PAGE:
History of the Department
The project was undertaken largely
to satisfy my service obligations to the department. I prepared the first chapter over the course
of the 2006-7 academic year and completed chapters two and three in the summer
of 2007. Owing to my research and teaching
obligations each chapter shows the signs of haste and is a working draft. Copies of this text circulated among my
colleagues, but they are in no way responsible for the content, and they have
not properly endured the scrutiny of individuals like Gordon Iseminger,
Playford Thorson, and Jerome Tweton who were in the department during some of
the period covered by this history.
Consequently, I expect that there will be numerous sins of omission and
inevitably the occasional sin of commission as I struggled with the fragmentary
records preserved in the university archives.
In addition to flaws in content, is will be regrettably obvious that I
have neglected to follow the example of the best kind of modern history which
captures the personalities of the main characters in the narrative; for long
stretches this history reads like the worst kind of prosopography, where
individuals fade away behind an endless litany of credentials, accomplishments,
and dissertation advisors.
Much of the mechanical or institutional nature of my history derives
from the reality that I am not an expert on history of the University, the
state, or the developments within academia or the discipline over the course of
the 20th century. Numerous
names, events, and historical developments sent me scrambling for my copy of
Robinson’s, History of North Dakota,
L. Veysey’s, The Emergence of the
P. Novick’s, That Noble Dream: The "objectivity Question" and the American
and above all, L. Geiger’s History of the
University of the Northern Plains.
The shadow of works with both their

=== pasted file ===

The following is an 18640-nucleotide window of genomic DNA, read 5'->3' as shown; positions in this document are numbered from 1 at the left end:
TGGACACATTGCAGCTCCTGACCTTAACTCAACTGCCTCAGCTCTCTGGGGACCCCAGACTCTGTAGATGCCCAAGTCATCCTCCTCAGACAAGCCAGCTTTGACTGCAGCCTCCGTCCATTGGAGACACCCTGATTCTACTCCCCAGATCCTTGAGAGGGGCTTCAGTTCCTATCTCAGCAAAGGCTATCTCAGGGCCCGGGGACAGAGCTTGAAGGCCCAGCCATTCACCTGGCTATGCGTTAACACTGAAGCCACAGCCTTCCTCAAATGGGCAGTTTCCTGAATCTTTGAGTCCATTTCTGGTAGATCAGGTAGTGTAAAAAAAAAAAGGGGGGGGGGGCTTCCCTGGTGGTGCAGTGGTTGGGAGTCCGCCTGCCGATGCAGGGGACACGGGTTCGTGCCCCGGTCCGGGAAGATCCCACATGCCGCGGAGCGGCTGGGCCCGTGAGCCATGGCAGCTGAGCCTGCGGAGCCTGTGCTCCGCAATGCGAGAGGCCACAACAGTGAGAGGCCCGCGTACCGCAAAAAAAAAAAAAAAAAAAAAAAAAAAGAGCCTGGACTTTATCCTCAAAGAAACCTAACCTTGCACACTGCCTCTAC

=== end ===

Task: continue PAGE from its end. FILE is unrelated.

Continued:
compelling and their problematic assertions looms large behind all my
Whatever the faults in my research and analysis (and with apologies to
Elwyn Robinson) there do appear, quite distinctly several “Themes in the
History of the Department of History”.
Most of these themes have come to light only with the benefit of
hindsight and, consequently, are not as prominent in my chapters as they
perhaps could have been. In the interest
of transparency, it must also be said that these themes may have resonated in
my sources largely on account of their presence in the contemporary
1. Lack of Resources. Hardily a report of the department
lacked a cry for more resources.
The requested resources might be earmarked for the library, for the
seminar room, faculty salaries, office space, or even equipment. With the understanding that no
department is likely to claim itself well-funded and that administrators
are more likely to provide grease for a squeaky wheel, the is almost no
question that the study of history ranked low on the University’s list of
priority even from its earliest days.
2. High Turn Over of
Faculty. Closely related to the first theme, the turn over of faculty both
junior in rank and occasionally senior in rank is a constant factor in the
departmental discourse. It is clear
that the typically high quality of junior faculty made it possible for
them to move on to better positions at typically more research oriented
universities (often in warmer climes).
It is also clear that the departmental culture has not always been
a happy one with faculty leaving because they perceived the opportunities
to be limited at the University or the environment to be damaging to their
career or even health.